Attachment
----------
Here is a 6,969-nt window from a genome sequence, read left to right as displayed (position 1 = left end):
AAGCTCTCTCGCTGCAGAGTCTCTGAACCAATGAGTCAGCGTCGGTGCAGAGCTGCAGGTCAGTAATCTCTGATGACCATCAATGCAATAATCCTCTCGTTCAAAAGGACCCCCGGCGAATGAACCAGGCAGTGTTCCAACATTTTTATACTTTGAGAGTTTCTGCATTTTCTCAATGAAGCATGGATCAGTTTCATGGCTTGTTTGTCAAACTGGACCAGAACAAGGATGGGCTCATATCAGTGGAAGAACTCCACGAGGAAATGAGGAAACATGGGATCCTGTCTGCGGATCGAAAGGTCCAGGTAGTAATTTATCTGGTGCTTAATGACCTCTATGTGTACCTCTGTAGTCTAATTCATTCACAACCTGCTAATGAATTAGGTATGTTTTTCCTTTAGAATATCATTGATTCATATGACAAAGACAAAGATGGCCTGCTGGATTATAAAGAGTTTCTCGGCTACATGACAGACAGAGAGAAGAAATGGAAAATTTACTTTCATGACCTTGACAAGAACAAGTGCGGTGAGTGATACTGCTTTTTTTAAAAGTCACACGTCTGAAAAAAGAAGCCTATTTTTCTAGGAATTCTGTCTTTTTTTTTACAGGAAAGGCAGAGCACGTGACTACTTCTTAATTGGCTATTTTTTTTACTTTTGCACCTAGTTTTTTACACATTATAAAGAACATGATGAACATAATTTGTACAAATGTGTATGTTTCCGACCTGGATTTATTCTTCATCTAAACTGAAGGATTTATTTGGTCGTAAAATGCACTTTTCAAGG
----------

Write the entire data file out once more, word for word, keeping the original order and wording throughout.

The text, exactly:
Here is a 6,969-nt window from a genome sequence, read left to right as displayed (position 1 = left end):
AAGCTCTCTCGCTGCAGAGTCTCTGAACCAATGAGTCAGCGTCGGTGCAGAGCTGCAGGTCAGTAATCTCTGATGACCATCAATGCAATAATCCTCTCGTTCAAAAGGACCCCCGGCGAATGAACCAGGCAGTGTTCCAACATTTTTATACTTTGAGAGTTTCTGCATTTTCTCAATGAAGCATGGATCAGTTTCATGGCTTGTTTGTCAAACTGGACCAGAACAAGGATGGGCTCATATCAGTGGAAGAACTCCACGAGGAAATGAGGAAACATGGGATCCTGTCTGCGGATCGAAAGGTCCAGGTAGTAATTTATCTGGTGCTTAATGACCTCTATGTGTACCTCTGTAGTCTAATTCATTCACAACCTGCTAATGAATTAGGTATGTTTTTCCTTTAGAATATCATTGATTCATATGACAAAGACAAAGATGGCCTGCTGGATTATAAAGAGTTTCTCGGCTACATGACAGACAGAGAGAAGAAATGGAAAATTTACTTTCATGACCTTGACAAGAACAAGTGCGGTGAGTGATACTGCTTTTTTTAAAAGTCACACGTCTGAAAAAAGAAGCCTATTTTTCTAGGAATTCTGTCTTTTTTTTTACAGGAAAGGCAGAGCACGTGACTACTTCTTAATTGGCTATTTTTTTTACTTTTGCACCTAGTTTTTTACACATTATAAAGAACATGATGAACATAATTTGTACAAATGTGTATGTTTCCGACCTGGATTTATTCTTCATCTAAACTGAAGGATTTATTTGGTCGTAAAATGCACTTTTCAAGG